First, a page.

Middlesbrough and Tony Pulis appear an odd fit

Words By Nick Miller Illustration by Philippe Fenner
December 29, 2017
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Steve Bruce was supposed to be a safe pair of hands at Aston Villa. He was supposed to be the promotion specialist that would turn their faltering campaign around and get them into the Premier League. He was supposed to be the high-profile, can’t fail manager to restore Villa to where their stature suggests they belong.

After arriving in October last year, he elevated Villa from 19th to 13th place. In a table comprised only of the 33 games when Bruce was in charge, Villa were 11th. This term has been better (at the time of writing they’re eighth, three points off the playoffs), but there’s still a strong sense of underachievement: given the resources at his disposal, able to field entire teams with plenty of Premier League experience, they should be strong contenders for automatic promotion, not with half an eye on the playoffs.

Of course the Championship is a curious old business, a place where logic goes to die. What works in the Premier League might not work there, and plenty have been flummoxed by the demands of trying to get out of it. Villa are still very much in the hunt and might turn things around, but Bruce hasn’t turned out to be the guarantee of rapid promotion that many thought.

But the relative struggles of Bruce serve as a cautionary tale for Middlesbrough, who this week sacked Garry Monk and replaced him with Tony Pulis. It was a bit of a surprise that Pulis dropped into the Championship: one would think that he could wait around and take a Premier League job when the next owner panicked, or maybe go for the Wales job.

Pulis has not managed in the Championship for ten years and now his task is getting out of the division rather than staying out of it. If nothing else, it will be fascinating to see how he adapts to the differences in scale and expectation.

Yet perhaps Pulis saw this as something new, or maybe a return to his roots: he initially made his name fashioning doughty but effective teams in the Football League, winning promotions with Stoke and Gillingham. Perhaps he fancied that this would represent something else, that after years of specialising in fixing broken Premier League teams, building something else at Middlesbrough would be a welcome change of pace.

It might also go some way to fixing what was Pulis’s major problem in the Premier League. By now everyone knows that his Stoke and West Brom teams would reach that mythical 40 point barrier, then seem to stop dead: to repeat a now familiar statistic, in seven full top flight seasons Pulis’s teams have never gained fewer than 42 points, but never notched more than 49. For whatever reason, his teams tend to reach their minimum goal, then check out.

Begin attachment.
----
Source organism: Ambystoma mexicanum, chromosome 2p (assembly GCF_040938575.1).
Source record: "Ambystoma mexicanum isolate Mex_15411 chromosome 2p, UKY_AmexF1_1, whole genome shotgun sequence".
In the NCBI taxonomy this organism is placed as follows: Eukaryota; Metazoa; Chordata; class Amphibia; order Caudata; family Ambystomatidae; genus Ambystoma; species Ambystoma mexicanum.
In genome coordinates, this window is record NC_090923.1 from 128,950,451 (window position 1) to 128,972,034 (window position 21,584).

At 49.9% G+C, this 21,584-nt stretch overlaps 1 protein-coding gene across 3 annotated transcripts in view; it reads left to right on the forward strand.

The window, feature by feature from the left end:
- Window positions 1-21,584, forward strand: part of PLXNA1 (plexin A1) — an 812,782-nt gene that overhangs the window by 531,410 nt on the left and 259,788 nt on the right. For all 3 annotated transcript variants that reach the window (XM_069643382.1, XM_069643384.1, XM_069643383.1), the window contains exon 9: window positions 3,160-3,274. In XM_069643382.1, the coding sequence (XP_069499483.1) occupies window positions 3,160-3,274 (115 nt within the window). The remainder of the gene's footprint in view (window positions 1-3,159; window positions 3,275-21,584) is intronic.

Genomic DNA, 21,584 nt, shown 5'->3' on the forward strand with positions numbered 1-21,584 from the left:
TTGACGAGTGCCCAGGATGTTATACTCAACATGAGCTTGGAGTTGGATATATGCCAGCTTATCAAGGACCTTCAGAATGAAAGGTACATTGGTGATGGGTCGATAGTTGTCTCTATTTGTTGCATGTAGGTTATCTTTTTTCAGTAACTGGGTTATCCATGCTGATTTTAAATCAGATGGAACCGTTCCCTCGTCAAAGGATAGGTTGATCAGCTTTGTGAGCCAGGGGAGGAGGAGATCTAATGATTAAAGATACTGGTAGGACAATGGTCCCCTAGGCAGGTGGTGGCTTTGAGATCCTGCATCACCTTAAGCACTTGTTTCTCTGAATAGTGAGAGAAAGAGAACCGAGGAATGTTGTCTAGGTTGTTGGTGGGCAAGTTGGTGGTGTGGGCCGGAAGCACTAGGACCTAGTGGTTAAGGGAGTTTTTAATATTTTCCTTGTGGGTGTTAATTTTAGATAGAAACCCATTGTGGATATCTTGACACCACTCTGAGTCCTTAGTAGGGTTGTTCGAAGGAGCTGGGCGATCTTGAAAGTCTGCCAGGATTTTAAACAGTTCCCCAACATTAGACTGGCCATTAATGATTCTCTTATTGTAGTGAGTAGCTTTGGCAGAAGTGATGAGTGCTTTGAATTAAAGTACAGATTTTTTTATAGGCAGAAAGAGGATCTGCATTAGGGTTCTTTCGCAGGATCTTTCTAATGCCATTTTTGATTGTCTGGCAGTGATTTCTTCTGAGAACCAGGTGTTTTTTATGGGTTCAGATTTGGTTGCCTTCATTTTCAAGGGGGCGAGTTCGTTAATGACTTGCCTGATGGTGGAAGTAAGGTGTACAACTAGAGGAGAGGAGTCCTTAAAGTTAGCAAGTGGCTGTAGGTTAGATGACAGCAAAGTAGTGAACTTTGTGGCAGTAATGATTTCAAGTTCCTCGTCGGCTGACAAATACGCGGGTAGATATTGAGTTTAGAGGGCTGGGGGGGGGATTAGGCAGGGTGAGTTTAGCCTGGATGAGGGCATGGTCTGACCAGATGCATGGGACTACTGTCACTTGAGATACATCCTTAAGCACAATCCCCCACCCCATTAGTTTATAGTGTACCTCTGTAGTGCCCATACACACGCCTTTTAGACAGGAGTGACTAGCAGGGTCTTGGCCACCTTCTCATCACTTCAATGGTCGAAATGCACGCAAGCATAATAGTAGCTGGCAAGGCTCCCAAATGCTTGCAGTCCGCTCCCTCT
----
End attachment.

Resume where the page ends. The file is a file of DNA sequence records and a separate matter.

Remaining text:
That won’t be possible in the Championship. Middlesbrough’s sole aim is promotion, and promotion now: otherwise they would not have sacked a manager they appointed in the summer when they’re just outside the playoffs. There’s no wiggle room for Pulis’s Middlesbrough to slack, and for their performances to tail off as his previous sides have done.

“I’m not going to turn water into wine,” Pulis said after taking over. “I have to make sure that I have a good look at the place before I start making any predictions…if everything at the club was spot-on and working well I wouldn’t be here talking, Garry still would be. There are problems, and there have been problems here. It’s just about finding out what they are.”

In many respects this is one of the more fascinating managerial appointments that has been made this season, because it takes people out of their comfort zone. Middlesbrough’s operating procedure is usually not to make rapid decisions on managers: last season they almost certainly left dispensing with Aitor Karanka too long.

Monk was the third permanent manager in the club’s history to last under a year: the previous two were Terry Venables, who was only brought in to assist Bryan Robson on a short-term basis in 2000, and Andy Walker, who retired amid a bribery scandal in 1911. They’ve never before sacked a manager in such short order.

Pulis has not managed in the Championship for ten years and now his task is getting out of the division rather than staying out of it. If nothing else, it will be fascinating to see how he adapts to the differences in scale and expectation.

In his three Premier League jobs, he has been looking up, the legitimate underdogs scrapping against the odds. At Middlesbrough he is in charge of a side just down from the top-flight, one of the richest sides in the division who spent £30million on forwards over the summer.

Boro have taken a risk in appointing a manager who, like Bruce, is not the guarantee of promotion that he might first appear to be. Pulis has taken a risk in completely changing his usual MO. Watching how this pans out could be the story of the season.

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Middlesbrough Tony Pulis
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